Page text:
Schisandra How to Grow Schisandra berries

schisandra vines and berries

Schisandra aka Chinese magnolia vine produces small clusters of delicate creamy white flowers in mid spring followed by edible crimson red berries. I’d like to say they are delectable and tasty but they are not, they are friggin weird, although not over overpoweringly unpleasant they’re simply bizarre and not comparable to any other fruit I am aware of. In its native China it is referred to as Wu Wei Zi which translates to ‘5 flavored berry’. The taste is a poignant meld of sweet and sour with bitter and salty, what 5th flavor the Chinese detect is unbeknownst to me.

It has been used in Traditional Chinese Medicine for Centuries and many modern herbalists have incorporated it into their venue. As per the Web Md it is used ‘for increasing resistance to disease and stress, increasing energy, and increasing physical performance and endurance… preventing early aging and increasing lifespan… treating liver disease (hepatitis) and protecting the liver from poisons. The Chinese have developed a liver-protecting drug called DBD that is made from schisandrin, one of the chemicals in schisandra.’ [1]

Schisandra vines are aesthetically pleasing eye candy that can be grown successfully in USDA zones 4 to 8. It does not die back in winter in the more temperate zones. The vines normally grow 8 – 12 feet long, but claims of 30 foot vines have been touted. A support system such as an arbor, fence or trellis is advisable.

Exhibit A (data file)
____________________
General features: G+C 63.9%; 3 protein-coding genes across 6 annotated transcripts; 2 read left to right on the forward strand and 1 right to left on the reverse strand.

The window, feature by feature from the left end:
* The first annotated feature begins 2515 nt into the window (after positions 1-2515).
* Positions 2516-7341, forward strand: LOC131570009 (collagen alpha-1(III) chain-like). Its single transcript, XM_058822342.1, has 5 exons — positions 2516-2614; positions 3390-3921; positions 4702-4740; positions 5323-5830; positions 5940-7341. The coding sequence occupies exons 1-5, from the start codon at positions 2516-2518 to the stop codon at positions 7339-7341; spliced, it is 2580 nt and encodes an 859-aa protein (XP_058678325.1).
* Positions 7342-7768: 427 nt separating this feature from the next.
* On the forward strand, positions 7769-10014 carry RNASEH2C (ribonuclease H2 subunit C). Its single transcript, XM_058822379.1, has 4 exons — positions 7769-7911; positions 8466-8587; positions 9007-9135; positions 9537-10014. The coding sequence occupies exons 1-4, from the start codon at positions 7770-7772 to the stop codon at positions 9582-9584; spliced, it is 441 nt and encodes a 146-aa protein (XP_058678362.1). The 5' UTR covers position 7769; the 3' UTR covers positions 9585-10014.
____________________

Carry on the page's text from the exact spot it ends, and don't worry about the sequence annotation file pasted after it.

Schisandra can be grown from seed, but not without many trials and tribulations. It is difficult to germinate and slow to get started. The seeds also require cold stratification, which is the process of treating seeds prior to sowing to simulate winter conditions that they would have experienced in nature. If you are able to get hold of some young vines, that would be just dandy. They can also be propagated from cuttings . See: New plants from Cuttings

Seedlings / young vines should be planted outdoors in the spring when any danger of frost has passed. A location with partial shade is best, they do not fare well in full sun and will not grow in full shade.

Soil should be well-drained and slightly acidic, they will not grow well in clay soils. Schisandra thrives in a slightly acidic soil, Optimal soil pH is 5.0 – 6.0. See: Tracking and Adjusting Soil pH .

Place the root ball about 2 inches into the soil, it should be completely covered.

Space plants 3 to 5 inches apart and be sure to have at least one male and one female in order to get fruit.

They are not self pollinating so at least two plants will be needed to produce fruit, one male one female, ideally if you are growing multiple plants, one male is needed for every 3 or 4 females. Berries start to appear by the second season, sometimes the 3rd.